Good Governance Goals
The value of data for insurance carriers has never been greater and, unlike many investments, its value
will always remain high. There is one thing that can bring data down, though, and that is ineffective
governance. The brightest carriers have figured out how to effectively employ a data governance
program and here are some tips on what those best practices can offer. Addressing this important
industry issue are: Michele Goetz, principal analyst serving enterprise architecture professionals for
Forrester; Karlyn Carnahan, research director for Celent; and Kimberly Harris Ferrante, vice president and
distinguished analyst for Gartner.
What Do You Think?
This month’s question:
What is one best practice that you have seen involving data governance
that can be beneficial for most insurance carriers?
Think about the business outcome first
and data second.
Data governance is
effective when it is
addressed to specific
business expectations over dogmatic
Business decisions and processes establish specific context to use
information. Each has its own set of
expectations and policies. Standardizing
to a single data governance standard
across the organization limits corporate
insight and knowledge by restricting
What this means for insurance
companies is they need to build data
governance programs that support a variety of business objectives—efficiency,
risk, growth, and strategy. Claims needs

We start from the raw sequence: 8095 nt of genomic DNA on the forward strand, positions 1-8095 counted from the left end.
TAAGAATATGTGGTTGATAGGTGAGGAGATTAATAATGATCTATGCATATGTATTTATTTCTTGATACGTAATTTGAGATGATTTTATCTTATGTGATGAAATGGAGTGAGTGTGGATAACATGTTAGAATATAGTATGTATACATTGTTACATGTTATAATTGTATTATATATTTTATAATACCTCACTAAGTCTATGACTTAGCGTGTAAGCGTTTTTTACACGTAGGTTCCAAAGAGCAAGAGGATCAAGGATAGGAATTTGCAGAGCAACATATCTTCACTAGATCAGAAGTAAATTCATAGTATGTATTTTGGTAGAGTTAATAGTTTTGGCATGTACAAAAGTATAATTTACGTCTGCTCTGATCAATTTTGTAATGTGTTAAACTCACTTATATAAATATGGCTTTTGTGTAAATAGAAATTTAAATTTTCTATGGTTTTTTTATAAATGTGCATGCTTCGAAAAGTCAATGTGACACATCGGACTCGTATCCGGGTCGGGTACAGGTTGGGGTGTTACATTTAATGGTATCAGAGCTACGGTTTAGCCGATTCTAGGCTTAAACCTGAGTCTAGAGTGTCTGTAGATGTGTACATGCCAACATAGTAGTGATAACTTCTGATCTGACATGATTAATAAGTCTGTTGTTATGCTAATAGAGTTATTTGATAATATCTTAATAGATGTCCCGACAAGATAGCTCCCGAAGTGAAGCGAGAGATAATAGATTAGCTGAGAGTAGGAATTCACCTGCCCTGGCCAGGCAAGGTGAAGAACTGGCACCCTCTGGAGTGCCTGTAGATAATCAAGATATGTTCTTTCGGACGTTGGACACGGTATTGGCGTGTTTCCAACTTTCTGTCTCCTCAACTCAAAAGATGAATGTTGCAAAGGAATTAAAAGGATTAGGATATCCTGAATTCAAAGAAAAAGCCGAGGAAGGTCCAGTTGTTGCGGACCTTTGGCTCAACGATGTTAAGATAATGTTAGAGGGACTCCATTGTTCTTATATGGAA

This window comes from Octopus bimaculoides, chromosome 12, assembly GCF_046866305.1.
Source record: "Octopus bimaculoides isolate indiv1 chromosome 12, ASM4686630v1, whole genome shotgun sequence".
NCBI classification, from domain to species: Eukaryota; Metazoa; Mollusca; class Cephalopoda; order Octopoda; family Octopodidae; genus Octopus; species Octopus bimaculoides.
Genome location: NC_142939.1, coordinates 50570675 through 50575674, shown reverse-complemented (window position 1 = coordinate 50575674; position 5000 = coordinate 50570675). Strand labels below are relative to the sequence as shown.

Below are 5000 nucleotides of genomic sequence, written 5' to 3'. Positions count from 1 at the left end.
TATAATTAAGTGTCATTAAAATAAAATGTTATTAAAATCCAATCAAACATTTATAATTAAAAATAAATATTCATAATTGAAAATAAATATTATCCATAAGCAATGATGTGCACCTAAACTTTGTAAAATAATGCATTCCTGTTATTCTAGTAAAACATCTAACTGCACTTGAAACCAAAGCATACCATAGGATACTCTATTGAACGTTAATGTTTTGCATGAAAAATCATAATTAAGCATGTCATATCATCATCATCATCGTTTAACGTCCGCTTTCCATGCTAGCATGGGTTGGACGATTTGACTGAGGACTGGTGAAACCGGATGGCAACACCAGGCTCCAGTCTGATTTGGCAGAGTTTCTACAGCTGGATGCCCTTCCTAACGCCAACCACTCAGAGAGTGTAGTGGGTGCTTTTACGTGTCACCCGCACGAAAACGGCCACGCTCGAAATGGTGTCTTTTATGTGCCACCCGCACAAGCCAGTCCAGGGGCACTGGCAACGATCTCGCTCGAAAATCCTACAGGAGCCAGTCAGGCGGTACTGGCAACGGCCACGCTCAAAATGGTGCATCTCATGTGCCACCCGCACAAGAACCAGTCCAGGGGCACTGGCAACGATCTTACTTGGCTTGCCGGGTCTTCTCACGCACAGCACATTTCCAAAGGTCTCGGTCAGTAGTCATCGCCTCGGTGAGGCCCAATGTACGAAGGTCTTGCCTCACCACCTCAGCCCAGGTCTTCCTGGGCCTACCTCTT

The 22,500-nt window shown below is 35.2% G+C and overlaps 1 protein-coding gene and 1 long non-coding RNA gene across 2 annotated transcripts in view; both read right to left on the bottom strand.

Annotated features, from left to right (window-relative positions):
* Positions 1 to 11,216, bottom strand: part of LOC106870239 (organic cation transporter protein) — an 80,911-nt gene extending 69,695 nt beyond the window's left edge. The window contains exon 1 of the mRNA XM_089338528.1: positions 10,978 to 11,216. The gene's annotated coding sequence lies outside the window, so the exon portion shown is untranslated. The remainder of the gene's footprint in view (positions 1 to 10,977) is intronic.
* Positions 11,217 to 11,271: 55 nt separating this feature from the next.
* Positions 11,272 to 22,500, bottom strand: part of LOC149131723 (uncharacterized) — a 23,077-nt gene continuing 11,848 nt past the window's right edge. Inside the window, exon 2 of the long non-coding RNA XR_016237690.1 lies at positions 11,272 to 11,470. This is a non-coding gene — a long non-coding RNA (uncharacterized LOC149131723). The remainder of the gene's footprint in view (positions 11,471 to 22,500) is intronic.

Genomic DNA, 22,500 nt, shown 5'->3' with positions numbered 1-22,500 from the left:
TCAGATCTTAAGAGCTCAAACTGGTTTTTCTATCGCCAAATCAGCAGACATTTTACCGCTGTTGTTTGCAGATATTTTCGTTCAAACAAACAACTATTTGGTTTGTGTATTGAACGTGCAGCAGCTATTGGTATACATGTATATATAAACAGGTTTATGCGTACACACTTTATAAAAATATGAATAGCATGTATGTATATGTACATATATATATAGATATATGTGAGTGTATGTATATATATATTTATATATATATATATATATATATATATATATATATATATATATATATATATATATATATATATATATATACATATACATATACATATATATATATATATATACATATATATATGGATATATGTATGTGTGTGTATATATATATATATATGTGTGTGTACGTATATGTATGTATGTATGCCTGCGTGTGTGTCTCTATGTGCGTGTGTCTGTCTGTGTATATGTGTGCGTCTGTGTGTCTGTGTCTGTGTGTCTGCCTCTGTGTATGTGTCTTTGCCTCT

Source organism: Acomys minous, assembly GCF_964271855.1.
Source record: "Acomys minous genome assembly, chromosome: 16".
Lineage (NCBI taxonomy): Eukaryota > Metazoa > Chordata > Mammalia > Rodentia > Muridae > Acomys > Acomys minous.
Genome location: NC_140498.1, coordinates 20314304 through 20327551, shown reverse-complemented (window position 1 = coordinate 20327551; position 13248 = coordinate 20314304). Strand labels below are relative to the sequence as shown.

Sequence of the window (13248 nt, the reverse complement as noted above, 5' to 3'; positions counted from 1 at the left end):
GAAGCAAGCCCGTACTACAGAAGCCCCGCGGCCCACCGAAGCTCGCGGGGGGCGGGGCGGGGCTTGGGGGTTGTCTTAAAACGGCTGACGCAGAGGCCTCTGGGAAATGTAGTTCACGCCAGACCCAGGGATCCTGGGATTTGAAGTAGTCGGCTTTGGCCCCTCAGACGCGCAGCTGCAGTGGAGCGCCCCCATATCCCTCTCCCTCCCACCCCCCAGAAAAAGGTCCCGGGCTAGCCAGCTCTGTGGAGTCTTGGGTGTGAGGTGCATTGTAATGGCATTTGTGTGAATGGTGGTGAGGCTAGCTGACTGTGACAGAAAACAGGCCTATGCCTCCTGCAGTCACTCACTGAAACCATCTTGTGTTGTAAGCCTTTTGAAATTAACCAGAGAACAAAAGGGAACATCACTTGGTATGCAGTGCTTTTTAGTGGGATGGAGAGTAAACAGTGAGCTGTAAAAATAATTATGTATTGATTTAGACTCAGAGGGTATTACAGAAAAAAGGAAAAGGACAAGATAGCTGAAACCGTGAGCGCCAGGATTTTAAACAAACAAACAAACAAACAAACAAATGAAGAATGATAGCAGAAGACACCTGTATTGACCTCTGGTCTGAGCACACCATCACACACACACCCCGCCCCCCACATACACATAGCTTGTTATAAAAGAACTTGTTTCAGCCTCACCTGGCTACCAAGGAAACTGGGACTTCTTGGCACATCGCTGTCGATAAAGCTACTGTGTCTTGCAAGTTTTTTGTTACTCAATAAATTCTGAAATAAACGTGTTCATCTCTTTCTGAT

information that distributes funds appropriately and circumvents fraud. Marketing and sales want to grow accounts and
cross-sell and up-sell products.
One perspective cares about accounts, the other about individuals,
households, and company structures.
Policies for data quality, security, privacy,
and data life-cycle take on different
meaning for these two equally important
As the insurance
industry moves into
a more data-centric
world, data governance becomes more
critical for assuring
the data is consistent,
reliable, and usable
Analysis and reporting issues are more
often related to data governance issues,
not technology issues. However, carriers face governance challenges. Data is
spread across a wide variety of applications and data ownership is most often
shared across the business and IT. Carriers
report cultural resistance to understanding
data issues, which makes it harder to find
sponsors for data governance initiatives.
Consequently, a large number of carriers
deploy informal data governance initiatives—especially larger carriers.
I recently conducted a survey on data
governance asking which initiatives
drive the most value. CIOs report data
quality initiatives drive the most value
for carriers, with 56 percent saying they
are getting significant or some value.
CIOs also report that data governance
councils are driving significant value.
The question is: Is this wasted investment if wider governance is not in place
to keep it clean?
Focus on data
continues to grow
as insurers leverage
data to optimize
and find greater val-
ue from their data
in BI, analytics, and
Big Data are rising as a result.
However, most insurers lack proper
data governance to set the foundation
for these projects. This may start with
building a corporate culture for data
mastery. Insurers should build enter-prise-wide understanding on the value
and application of data, especially in light
of emerging digital business models.
The creation of a data governance
council and the appointment of a leader
are key characteristics of successful
governance programs, as well as establishing policies that cover structured,
unstructured, and emerging data types.
Guidelines for data collection, storage
and use need to be created, taking into
consideration regulations over data use
and industry standards such as ACORD.
The key to data governance success,
however, is the establishment of authority and recognition of the importance of
governance. Without this, governance
programs will fail.